Read Cadillac Jukebox by James Lee Burke Free Online
Book Title: Cadillac Jukebox|
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Reader ratings: 7.3
The author of the book: James Lee Burke
Date of issue: 1996
ISBN 13: 9780786861750
Format files: PDF
The size of the: 488 KB
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Ok, I confess that I missed these guys, Dave Robicheaux and Clete Purcell. In fact I noticed a smile came to my face when Clete was first mentioned.
But like others have said, and I agree, the characters are numerous and from time to time, when they're not mentioned again for 100 pages, I'm like who? Who was that again? Fortunately, Burke usually in the same sentence, will state something that reminds me who the character is so I'm not shuffling back looking for the first time he was introduced. It’s easy with Kindle, not so easy with real book. (Did not say that to start a dialogue on ebooks vs real books.)
Might as well throw in another related gripe; I wish Burke would add more background, would 'flesh out' the second level characters more than he usually does. That would certainly add to their being readily recognized.
Burke’s lovely choice of words to describe the area in and around New Iberia, Louisiana and his fish camp, the woods whether they’re dense or spare, the colors, and the smells, everything. Burke, is such a wonderful, masterful writer.
I noted some quotes that I enjoyed which clearly demonstrate Burke’s use of the English language:
“But in the muted pink softness of the morning, in the rain that continued to tumble like crystal needles out of the sunlight, I looked again and saw…”
“The bare walls and floor seemed enameled with cold.”
“…his breath as stale as withered flowers, of bugles echoing off frozen hills and wounds that looked like roses frozen in snow.”
I get so tickled with the “sir” used by many of Burke’s characters including Dave, of course. “I am going to shoot your foot off, sir.” Or “I’m slicing you into small chunks with my 11” blade, sir.” (Note: Not sentences that came from the book.)
A couple of things I noticed about Dave, he will chastise others for cursing but he’s really quite good at it himself. In one instance he says “I think you’re shit canning the investigation.” If someone said shit on his property, I can assure you he would say, “please no profanity here, sir.” A bit of a double standard, don’t you think?
He has a method of putting down others that is, in my mind, is a bit arrogant and even disdainful on his part. That’s one character flaw that I’m not happy with but then again, who’s perfect? Dave is not and he would certainly be the first to agree with that statement.
When writing reviews, I mostly give my general and/or specific feelings of the book, not the story itself. This is no exception but I must say the villian, the bad guy in this book, was one of the baddest bad guys I've read in many a year. Nasty dude! And I would recognize him, too, and cross the street, turn the other way, anything to move away from him! He was certainly real enough for me.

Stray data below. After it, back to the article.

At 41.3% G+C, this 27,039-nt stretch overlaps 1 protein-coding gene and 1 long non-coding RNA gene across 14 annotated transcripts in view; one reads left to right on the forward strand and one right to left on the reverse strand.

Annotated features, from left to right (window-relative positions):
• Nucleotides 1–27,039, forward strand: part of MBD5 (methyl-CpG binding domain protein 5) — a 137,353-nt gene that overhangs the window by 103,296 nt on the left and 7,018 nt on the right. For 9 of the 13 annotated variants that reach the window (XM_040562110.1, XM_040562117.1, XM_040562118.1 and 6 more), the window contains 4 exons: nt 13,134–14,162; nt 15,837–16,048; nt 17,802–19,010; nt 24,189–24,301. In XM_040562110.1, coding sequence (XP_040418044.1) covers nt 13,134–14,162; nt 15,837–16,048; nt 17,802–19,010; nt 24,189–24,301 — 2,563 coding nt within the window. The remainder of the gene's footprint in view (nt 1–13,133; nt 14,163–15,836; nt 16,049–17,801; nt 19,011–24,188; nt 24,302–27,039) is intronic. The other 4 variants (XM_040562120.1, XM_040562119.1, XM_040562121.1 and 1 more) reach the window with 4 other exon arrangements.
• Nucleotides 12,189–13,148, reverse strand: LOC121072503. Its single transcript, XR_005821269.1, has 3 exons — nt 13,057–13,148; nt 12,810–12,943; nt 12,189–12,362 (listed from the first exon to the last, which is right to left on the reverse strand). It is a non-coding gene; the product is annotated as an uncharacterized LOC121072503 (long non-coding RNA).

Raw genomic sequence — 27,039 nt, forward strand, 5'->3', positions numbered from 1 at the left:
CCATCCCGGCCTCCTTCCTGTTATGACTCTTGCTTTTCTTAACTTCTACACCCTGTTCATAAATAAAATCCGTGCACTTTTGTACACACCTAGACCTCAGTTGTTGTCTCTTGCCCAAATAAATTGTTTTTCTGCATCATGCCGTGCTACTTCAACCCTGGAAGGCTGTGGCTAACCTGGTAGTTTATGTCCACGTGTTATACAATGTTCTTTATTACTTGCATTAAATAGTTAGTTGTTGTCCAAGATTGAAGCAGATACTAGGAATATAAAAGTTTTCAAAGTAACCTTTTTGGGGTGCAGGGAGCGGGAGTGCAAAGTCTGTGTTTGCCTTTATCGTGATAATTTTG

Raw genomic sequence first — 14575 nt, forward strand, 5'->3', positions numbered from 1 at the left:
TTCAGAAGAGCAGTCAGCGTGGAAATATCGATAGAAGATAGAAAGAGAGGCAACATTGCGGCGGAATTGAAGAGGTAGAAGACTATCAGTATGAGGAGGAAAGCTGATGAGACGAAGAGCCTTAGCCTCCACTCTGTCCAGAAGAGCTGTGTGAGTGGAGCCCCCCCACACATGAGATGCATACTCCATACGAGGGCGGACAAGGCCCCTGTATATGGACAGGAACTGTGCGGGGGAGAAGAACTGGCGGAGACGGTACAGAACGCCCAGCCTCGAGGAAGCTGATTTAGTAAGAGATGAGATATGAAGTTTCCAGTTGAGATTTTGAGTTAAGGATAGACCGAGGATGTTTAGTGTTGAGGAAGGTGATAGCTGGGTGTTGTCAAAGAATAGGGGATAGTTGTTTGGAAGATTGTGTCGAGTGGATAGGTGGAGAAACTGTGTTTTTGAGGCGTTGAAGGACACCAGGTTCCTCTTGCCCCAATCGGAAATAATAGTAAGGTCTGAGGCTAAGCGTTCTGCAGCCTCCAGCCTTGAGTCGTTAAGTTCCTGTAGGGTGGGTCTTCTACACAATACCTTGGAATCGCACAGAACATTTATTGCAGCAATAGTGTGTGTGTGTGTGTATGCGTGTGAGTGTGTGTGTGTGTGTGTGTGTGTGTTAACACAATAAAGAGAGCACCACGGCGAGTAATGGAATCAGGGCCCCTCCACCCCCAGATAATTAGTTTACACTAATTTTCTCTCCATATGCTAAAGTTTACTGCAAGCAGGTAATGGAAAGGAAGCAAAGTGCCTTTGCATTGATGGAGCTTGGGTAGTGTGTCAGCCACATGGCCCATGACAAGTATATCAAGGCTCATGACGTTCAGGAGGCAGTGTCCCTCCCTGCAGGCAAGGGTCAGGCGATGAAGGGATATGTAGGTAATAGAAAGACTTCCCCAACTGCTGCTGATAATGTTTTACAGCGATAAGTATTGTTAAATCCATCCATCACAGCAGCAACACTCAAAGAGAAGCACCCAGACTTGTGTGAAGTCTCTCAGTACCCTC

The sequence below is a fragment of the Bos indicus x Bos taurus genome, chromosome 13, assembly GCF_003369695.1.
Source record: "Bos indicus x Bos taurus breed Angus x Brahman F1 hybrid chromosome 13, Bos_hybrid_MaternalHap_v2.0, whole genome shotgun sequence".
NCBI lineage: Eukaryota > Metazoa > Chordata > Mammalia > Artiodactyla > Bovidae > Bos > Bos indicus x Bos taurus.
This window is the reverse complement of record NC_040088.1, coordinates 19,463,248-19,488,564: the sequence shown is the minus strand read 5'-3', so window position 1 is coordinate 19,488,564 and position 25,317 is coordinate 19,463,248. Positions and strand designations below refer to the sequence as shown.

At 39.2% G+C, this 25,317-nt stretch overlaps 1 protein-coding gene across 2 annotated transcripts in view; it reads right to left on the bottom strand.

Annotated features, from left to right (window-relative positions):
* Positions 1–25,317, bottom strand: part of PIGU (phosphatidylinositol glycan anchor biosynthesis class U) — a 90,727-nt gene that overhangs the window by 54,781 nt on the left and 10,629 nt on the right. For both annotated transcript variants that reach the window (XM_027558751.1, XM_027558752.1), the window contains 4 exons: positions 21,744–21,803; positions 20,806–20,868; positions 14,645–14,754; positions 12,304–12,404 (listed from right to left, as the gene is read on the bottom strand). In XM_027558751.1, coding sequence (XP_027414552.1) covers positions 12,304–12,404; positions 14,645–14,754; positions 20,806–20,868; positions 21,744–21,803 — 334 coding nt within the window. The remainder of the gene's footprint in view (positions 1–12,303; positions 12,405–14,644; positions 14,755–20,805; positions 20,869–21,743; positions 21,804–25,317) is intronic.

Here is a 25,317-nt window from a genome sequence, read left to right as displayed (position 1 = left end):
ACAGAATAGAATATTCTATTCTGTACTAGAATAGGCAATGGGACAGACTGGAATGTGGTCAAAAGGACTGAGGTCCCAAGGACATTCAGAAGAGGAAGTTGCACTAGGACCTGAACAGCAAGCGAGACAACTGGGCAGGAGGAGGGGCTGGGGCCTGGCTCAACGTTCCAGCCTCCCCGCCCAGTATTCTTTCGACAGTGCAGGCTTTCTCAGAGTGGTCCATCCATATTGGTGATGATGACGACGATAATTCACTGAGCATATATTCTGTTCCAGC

With this book I continue on my quest to finish this series but at the rate I'm going, Burke's writing them faster than I'm reading them.
OK, Cathy, can't you read faster? Well, I read every day but have about eight series here I'm going through and I may have missed a couple:
• Raymond Chandler (Philip Marlowe),
• Michael Connelly (Harry Bosch)
• Robert B. Parker (Spenser)
• Ross Macdonald (Lew Archer)
• John Lescroart (Dismas Hardy)
• John Sandford (Virgil Flowers/Lucas Davenport)
• Ed McBain (Matthew Hope)
• Lawrence Block (Matthew Scudder)
Moving through these books one by one is time consuming especially since try to add a classic, non-fiction or maybe a book that a friend has recommended. But I admit it openly, mysteries and detective mysteries especially are my favorite genre along with the hard-boiled, noir genre. But I should add, I enjoy a well written book, period.
But, but, but I love these detectives who are such great problem solvers and do their best to make things right. Harry Bosch may have summed up how they all feel when he said (and Connelly said on Morning Joe Thursday, 12/6/12) that his baseline code is “everybody counts or nobody counts.” These detectives have that common thread, a code of fairness for all. I just love that code, Dave Robincheaux, Philip Marlowe and all the above detectives have. Oh, my, I’m starting to gush. Real detectives don’t gush, I shouldn’t either. But, but I love them…all of them. Gush, gush, gush. Oh, sorry.
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Read information about the authorJames Lee Burke is an American author best known for his mysteries, particularly the Black Cherry Blues in 1990 and Cimarron Rose in 1998.
Burke was born in Houston, Texas, but grew up on the Texas-Louisiana Gulf Coast. He attended the University of Louisiana at Lafayette and the University of Missouri, receiving a BA and MA from the latter. He has worked at a wide variety of jobs over the years, including working in the oil industry, as a reporter, and as a social worker. He was Writer in Residence at the University of Louisiana at Lafayette, succeeding his good friend and posthumous Pulitzer Prize winner John Kennedy Toole, and preceding Ernest Gaines in the position. Shortly before his move to Montana, he taught for several years in the Creative Writing program at Wichita State University in the 1980s.
Burke and his wife, Pearl, split their time between Lolo, Montana, and New Iberia, Louisiana. Their daughter, Alafair Burke, is also a mystery novelist.
The book that has influenced his life the most is the 1929 family tragedy "The Sound and the Fury" by William Faulkner.
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